Steven Sust, a Bay area child and adolescent psychiatrist and clinical instructor at Stanford University’s Department of Psychiatry and Behavioral Sciences in the School of Medicine, said, “It’s sort of like if you have ever been in a stressful situation, and you don’t think there’s anybody who understands you.”

Sust said it’s unsurprisingly difficult for Chinese international students to reach out for help because of the language barrier and cultural differences.

There is also a stigma related to mental health issues in Chinese culture that makes it more difficult.

“Culturally, there’s not as much support for mental health awareness and treatment in the Chinese culture,” said Sust.

Preventive measures

In addition to help from professionals, many experts agree that students need to discuss such issues more frequently among themselves.

Green said, “It’s one thing for the universities to do something, it’s another thing for students to discuss mental health issues with their friends.”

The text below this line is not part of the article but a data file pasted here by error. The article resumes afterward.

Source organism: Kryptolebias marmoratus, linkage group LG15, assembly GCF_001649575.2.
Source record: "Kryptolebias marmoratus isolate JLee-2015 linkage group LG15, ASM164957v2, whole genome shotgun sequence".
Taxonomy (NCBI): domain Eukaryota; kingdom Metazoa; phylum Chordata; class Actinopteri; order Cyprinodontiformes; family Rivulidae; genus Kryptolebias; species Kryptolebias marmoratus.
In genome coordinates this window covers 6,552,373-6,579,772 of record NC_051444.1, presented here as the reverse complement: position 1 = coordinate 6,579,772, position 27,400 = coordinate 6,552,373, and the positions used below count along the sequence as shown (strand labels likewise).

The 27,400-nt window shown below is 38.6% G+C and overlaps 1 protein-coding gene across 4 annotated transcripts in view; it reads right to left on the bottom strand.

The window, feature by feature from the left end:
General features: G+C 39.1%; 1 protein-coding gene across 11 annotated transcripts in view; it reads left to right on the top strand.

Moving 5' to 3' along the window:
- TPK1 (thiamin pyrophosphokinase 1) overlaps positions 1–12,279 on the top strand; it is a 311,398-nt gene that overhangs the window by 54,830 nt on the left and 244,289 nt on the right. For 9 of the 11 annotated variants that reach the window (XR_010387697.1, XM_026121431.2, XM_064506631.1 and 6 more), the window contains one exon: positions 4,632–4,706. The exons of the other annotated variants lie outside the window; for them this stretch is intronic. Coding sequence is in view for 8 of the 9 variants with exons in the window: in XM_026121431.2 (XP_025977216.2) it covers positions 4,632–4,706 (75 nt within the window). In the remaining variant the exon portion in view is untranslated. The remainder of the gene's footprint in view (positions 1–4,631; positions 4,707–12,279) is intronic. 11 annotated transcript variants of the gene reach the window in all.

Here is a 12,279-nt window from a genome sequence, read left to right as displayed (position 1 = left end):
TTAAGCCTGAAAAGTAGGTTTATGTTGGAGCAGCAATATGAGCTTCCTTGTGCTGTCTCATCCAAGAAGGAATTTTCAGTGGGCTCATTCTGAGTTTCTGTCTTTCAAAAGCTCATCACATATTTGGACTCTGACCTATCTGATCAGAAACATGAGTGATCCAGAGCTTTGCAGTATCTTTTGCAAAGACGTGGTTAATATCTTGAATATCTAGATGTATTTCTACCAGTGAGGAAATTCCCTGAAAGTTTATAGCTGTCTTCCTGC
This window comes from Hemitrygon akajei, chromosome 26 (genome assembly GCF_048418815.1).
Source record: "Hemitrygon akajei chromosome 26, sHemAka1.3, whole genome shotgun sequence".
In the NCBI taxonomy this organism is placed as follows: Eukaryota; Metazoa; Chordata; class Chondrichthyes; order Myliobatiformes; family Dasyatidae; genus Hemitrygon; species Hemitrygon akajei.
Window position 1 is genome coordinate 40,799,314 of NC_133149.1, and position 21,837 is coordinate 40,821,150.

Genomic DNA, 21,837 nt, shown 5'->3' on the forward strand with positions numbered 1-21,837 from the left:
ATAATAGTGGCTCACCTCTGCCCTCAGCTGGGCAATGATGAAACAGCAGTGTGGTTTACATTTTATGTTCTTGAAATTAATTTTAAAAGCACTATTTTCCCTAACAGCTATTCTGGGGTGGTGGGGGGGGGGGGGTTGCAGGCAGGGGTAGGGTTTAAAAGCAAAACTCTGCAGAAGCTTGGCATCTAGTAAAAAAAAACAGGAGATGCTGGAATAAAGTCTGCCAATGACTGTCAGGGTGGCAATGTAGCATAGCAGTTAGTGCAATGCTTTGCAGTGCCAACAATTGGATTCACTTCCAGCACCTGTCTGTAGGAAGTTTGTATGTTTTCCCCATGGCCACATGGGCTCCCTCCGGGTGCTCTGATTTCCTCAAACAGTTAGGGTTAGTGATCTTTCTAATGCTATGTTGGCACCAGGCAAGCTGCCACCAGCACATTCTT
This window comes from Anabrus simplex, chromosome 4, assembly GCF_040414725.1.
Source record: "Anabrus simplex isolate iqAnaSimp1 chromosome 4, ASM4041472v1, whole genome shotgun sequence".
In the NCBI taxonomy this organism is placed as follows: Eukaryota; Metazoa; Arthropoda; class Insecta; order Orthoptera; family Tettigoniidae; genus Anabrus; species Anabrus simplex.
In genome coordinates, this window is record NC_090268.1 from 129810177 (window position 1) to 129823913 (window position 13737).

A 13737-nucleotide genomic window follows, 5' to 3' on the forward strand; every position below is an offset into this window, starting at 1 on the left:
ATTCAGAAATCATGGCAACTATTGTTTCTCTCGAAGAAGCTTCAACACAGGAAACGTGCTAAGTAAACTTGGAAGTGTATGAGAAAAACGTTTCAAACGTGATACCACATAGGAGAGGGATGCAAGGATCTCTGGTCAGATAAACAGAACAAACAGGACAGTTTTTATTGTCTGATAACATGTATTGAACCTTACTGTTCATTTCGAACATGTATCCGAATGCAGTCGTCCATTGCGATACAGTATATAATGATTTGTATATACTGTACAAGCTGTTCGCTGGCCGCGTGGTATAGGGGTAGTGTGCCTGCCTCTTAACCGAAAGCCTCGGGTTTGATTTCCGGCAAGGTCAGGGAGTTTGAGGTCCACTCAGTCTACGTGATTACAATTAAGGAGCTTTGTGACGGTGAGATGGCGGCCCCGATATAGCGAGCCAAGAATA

She said reducing the stigma also helps to increase early awareness and detection of mental health problems. Changes in another person’s appetite, energy or mood can be noticeable, which might indicate signs of depression or even suicide.

West-Olatunji suggested putting together orientation packages for students before they arrive in the US to enable them to have realistic expectations of studying abroad.

She also suggested that students form a network, either on social media or offline, which would provide a support system as they move to study in the US.

Sust urged that more international students support each other and share the common experience of navigating a different society or language.  He suggested students actively look out for one another, and those with emotional concerns should reach out and confide in a supportive person they trust. This could be someone who you have a close relationship with or may have even shared a similar experience, Sust said.

If things don’t work out, they should go talk to a chaplain/clergy, physician, counselor, coach, or any school staff to help find additional resources on or off campus.

“The important thing is for everybody to realize there’s a lot of help and support available. It’s also an important first step for people to open up and talk about the situation with the other people who they can trust to compassionately listen without judgment and search for available resources together,” Sust said.

Cui Naiwen in New York contributed to this story.

Names of some student interviewees have been changed to protect their identities.